Yes. I’m trying not to preach about FoG which has its detractors (& its faults!). But it often has its heart in the right place & the deployment rules offer an hors d’oeuvre to the main course that is the battle. I’m sure other rule sets are at least as creative.

     

    donald

    #69145
    Mark Lewis
    Participant

    In Sword & Spear the players bid for initiative, so that whoever bids the most, modified by the number of light cavalry units, will have outscouted the other. They are bidding action dice which are used to activate units, with whatever  action dice they bid being unusable on the first turn. i.e. the more you bid for scouting the less units you can activate on the first turn.

    Deployment is then carried out in three phases, with the outscouted player deploying first in each phase -heavy foot and train (including artillery ) in the first phase, everying else except skirmishers in the second phase and skirmishers in the third phase.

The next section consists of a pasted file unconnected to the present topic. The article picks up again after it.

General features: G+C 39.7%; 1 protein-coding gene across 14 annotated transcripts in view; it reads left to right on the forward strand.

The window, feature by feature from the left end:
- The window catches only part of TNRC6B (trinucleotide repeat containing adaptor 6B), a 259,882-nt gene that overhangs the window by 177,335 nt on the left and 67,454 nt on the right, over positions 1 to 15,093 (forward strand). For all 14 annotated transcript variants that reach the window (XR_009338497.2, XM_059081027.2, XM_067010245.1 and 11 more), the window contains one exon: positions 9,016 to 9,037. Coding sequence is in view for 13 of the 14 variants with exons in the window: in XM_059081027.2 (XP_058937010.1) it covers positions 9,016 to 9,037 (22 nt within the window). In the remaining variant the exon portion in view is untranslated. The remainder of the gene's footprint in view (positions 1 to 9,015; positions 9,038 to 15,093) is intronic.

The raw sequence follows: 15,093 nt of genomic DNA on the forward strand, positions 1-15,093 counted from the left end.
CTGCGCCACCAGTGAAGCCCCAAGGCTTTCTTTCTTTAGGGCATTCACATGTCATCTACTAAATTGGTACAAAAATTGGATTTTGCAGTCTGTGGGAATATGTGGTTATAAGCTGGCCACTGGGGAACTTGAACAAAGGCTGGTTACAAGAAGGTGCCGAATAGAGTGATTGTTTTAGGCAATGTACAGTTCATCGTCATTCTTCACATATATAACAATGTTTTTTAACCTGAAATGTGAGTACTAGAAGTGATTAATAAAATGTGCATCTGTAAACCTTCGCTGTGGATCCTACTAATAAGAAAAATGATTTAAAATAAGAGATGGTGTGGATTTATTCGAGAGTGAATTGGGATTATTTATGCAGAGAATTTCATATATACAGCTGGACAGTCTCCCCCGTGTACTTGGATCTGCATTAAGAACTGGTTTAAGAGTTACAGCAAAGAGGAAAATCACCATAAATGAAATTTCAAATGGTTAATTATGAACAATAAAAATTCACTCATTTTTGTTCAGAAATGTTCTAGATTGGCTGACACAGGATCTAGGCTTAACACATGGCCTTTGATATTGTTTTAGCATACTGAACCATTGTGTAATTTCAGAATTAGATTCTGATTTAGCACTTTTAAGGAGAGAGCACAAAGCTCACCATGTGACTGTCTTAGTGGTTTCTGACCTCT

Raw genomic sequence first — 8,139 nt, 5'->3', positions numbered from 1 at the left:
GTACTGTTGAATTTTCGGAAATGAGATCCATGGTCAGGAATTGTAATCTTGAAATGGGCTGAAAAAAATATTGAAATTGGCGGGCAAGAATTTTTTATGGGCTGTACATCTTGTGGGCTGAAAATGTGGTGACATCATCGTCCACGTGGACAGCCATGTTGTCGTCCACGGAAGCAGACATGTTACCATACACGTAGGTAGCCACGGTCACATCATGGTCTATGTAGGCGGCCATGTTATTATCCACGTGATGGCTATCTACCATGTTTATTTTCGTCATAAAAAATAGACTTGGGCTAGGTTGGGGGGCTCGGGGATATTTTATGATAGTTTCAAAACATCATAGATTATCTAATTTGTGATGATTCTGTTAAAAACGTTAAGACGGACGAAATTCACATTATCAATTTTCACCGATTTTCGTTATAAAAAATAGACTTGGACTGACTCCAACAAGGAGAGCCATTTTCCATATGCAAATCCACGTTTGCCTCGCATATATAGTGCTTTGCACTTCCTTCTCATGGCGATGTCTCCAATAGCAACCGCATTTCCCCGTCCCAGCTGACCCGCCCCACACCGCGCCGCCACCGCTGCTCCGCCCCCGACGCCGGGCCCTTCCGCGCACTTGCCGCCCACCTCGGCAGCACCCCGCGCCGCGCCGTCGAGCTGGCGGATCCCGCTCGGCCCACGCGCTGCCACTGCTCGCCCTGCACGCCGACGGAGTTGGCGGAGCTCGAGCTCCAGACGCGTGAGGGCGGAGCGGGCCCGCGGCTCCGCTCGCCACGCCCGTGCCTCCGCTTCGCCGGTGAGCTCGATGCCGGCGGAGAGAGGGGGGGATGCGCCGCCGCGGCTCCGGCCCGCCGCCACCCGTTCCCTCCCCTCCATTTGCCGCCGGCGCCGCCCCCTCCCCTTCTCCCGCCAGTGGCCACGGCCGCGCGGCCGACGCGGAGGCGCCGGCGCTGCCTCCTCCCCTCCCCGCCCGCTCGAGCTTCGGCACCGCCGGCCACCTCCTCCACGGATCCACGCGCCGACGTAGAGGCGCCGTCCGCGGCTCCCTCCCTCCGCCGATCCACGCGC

#69413
    A Lot of Gaul
    Participant

    In Swordpoint (ancient – medieval mass battles), troop deployment is based on one of twelve published scenario types, or players can also make up their own.

    For typical open-field battles, the author recommends that each player draws a secret map of his/her troop dispositions, which is then kept as a reference. Both sides then deploy their units at the same time and in accordance with their own deployment maps.

    There is also a pre-game movement phase, in which both sides simultaneously move, in the following order, 1) their foot skirmish units, then 2) certain units with foot troops riding horse and camels, then 3) mounted skirmish units, and finally 4) units that have the Special Deployment rule, based on their historical capabilities. After that, the game proper begins.

    I find that the system is simple, straightforward, and works quite well.

    "Ventosa viri restabit." ~ Harry Field